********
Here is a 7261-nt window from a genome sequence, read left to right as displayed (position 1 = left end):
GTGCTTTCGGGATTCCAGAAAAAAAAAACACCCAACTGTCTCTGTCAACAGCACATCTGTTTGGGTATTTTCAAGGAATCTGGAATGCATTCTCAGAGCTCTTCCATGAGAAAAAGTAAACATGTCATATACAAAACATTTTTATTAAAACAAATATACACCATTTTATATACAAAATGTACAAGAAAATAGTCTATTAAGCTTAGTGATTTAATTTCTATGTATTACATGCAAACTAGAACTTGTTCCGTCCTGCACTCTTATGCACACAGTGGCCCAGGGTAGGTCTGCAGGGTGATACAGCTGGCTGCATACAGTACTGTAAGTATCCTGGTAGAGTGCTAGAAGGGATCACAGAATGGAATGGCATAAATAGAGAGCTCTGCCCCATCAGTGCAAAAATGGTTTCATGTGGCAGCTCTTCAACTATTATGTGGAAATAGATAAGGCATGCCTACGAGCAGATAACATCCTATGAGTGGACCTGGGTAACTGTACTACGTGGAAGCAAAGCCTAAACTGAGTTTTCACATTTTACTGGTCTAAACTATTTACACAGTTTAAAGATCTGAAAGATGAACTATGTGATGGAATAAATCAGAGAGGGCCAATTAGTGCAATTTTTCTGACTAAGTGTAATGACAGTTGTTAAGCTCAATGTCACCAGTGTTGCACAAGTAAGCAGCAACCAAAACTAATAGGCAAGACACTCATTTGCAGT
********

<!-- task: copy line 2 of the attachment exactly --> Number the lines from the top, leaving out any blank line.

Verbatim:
GTGCTTTCGGGATTCCAGAAAAAAAAAACACCCAACTGTCTCTGTCAACAGCACATCTGTTTGGGTATTTTCAAGGAATCTGGAATGCATTCTCAGAGCTCTTCCATGAGAAAAAGTAAACATGTCATATACAAAACATTTTTATTAAAACAAATATACACCATTTTATATACAAAATGTACAAGAAAATAGTCTATTAAGCTTAGTGATTTAATTTCTATGTATTACATGCAAACTAGAACTTGTTCCGTCCTGCACTCTTATGCACACAGTGGCCCAGGGTAGGTCTGCAGGGTGATACAGCTGGCTGCATACAGTACTGTAAGTATCCTGGTAGAGTGCTAGAAGGGATCACAGAATGGAATGGCATAAATAGAGAGCTCTGCCCCATCAGTGCAAAAATGGTTTCATGTGGCAGCTCTTCAACTATTATGTGGAAATAGATAAGGCATGCCTACGAGCAGATAACATCCTATGAGTGGACCTGGGTAACTGTACTACGTGGAAGCAAAGCCTAAACTGAGTTTTCACATTTTACTGGTCTAAACTATTTACACAGTTTAAAGATCTGAAAGATGAACTATGTGATGGAATAAATCAGAGAGGGCCAATTAGTGCAATTTTTCTGACTAAGTGTAATGACAGTTGTTAAGCTCAATGTCACCAGTGTTGCACAAGTAAGCAGCAACCAAAACTAATAGGCAAGACACTCATTTGCAGT